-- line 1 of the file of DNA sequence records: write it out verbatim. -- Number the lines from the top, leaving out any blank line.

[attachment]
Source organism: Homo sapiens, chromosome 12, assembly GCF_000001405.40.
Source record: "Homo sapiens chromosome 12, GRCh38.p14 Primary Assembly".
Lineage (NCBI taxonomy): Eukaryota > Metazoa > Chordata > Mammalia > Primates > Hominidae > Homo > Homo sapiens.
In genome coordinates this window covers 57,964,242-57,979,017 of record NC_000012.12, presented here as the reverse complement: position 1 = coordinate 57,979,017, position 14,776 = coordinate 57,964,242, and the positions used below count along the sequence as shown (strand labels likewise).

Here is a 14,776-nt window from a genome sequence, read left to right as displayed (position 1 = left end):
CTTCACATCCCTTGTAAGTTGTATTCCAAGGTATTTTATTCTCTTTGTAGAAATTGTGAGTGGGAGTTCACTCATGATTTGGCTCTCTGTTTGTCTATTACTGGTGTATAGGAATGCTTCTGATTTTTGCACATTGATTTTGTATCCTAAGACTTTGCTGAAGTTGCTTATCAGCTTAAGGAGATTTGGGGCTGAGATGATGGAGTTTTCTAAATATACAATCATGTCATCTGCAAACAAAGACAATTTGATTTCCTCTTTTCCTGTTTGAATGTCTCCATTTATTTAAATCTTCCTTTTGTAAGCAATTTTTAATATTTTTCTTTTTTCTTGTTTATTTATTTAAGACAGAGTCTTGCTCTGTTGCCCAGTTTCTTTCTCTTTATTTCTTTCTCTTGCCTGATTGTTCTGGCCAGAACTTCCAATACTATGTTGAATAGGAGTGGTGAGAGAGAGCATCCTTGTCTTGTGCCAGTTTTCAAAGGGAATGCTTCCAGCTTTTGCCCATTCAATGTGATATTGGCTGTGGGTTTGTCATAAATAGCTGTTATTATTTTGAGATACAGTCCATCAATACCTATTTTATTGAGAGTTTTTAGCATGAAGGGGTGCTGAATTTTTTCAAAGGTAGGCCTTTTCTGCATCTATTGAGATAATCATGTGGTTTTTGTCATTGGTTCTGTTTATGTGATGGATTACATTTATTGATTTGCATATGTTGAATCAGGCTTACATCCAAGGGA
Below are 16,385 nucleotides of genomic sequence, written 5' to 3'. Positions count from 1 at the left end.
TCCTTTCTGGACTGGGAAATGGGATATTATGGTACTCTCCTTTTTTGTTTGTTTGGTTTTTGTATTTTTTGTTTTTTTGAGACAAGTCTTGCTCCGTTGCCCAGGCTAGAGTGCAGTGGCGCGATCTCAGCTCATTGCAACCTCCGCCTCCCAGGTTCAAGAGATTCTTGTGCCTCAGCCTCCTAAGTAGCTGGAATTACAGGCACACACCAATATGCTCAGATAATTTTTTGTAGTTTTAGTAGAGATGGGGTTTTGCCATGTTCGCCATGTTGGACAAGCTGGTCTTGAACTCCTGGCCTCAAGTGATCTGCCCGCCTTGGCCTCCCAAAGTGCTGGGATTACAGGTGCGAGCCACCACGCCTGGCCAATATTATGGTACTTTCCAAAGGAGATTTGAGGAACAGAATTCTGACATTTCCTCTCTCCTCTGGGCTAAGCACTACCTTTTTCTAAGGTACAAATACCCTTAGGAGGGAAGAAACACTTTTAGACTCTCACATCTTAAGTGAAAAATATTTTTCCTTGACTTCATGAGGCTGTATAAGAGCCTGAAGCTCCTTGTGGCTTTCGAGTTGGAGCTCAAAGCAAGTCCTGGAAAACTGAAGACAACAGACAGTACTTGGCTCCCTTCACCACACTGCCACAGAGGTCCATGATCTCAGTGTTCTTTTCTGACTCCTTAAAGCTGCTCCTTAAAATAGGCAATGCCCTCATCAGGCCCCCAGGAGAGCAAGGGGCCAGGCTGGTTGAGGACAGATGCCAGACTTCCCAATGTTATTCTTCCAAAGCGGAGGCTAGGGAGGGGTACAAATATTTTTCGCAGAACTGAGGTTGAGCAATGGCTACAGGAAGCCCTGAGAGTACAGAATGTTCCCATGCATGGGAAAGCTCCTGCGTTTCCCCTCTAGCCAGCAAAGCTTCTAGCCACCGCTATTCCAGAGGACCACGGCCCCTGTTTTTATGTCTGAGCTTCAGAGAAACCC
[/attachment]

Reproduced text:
Source organism: Homo sapiens, chromosome 12, assembly GCF_000001405.40.